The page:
People waited for hours in freezing weather Friday June 13 outside the Alexander-Baker Funeral home in Warrensburg to offer condolences to the family of Brent Bertrand, a beloved teacher and coach, who died Jan. 10 at the age of 53.
Photo by Thom Randall.
continued • “You looked past all of my flaws and actually saw me as a person...”
• “There hasn’t been one day I’ve seen you without a smile on your face...”
• “You were the reason I survived school...”
• “You treated us with respect and never made us feel stupid. You knew exactly how to help us with any problem we faced...”
• “You were the most genuine, strong and kind-hearted person I’ve ever known — You brightened the worst of people’s days and saw the good in everybody...”
• “You inspired me to be an architect...”
• “You taught me that no matter where I go, I will be walking into my future...”
Bertrand spent 28 years with the school.
From 1986 to 2003, he served as Junior Varsity Softball coach. He also served three years as Varsity Softball coach, most recently in 2011.
His coaching tenure included coaching squads in the 1990s that went on in subsequent years to the state championship finals three times in the 1990s.
Here is Bertrand’s obituary:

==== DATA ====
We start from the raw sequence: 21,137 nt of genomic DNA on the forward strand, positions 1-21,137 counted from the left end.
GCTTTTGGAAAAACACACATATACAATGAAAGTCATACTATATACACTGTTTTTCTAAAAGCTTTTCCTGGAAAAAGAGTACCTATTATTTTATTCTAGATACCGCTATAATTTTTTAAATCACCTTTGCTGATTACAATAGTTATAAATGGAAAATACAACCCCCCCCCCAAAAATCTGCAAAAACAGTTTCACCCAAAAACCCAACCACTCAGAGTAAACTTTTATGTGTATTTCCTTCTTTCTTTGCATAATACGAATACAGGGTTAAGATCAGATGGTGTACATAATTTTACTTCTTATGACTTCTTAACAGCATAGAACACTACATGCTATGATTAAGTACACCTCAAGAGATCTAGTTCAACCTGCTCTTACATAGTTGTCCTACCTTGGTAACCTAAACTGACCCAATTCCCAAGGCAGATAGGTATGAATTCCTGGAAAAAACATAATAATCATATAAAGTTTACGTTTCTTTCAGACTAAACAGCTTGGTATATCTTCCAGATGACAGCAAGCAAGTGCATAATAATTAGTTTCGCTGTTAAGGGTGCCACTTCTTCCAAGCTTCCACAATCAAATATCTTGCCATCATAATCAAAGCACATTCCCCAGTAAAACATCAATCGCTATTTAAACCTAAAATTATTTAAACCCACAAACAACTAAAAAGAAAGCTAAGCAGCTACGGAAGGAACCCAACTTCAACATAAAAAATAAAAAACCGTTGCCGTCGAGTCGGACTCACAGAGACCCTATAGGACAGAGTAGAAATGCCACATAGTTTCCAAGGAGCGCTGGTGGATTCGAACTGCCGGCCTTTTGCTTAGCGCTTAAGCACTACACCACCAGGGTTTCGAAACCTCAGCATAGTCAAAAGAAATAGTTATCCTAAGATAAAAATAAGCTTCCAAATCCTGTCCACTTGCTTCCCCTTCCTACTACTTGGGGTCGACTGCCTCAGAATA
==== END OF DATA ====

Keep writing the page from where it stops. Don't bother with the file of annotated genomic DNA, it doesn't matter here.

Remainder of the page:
WARRENSBURG — Brent J. Bertrand passed away the morning of Jan. 10. A Hudson Falls native born on February 5, 1958, Brent graduated from Hudson Falls High School in 1976. He earned an Associate's degree from Cobleskill College in 1978 and a Bachelor's degree from the State University of New York at Oswego in 1982 before embarking on a very rewarding teaching career with the Warrensburg Central School District. He earned his Master's degree in 1988 from the State University of New York at Albany.
As a high school Technology teacher, Brent shared his passion as a craftsman with countless students during his many years in Warrensburg. In teaching his students to shape rough lumber into polished furniture, he instilled in the students and those around him the patience and discipline of doing things the right way and of taking pride in one's accomplishments. His "measure twice, cut once" philosophy was his simple way of expressing the valuable life lesson of thinking before acting.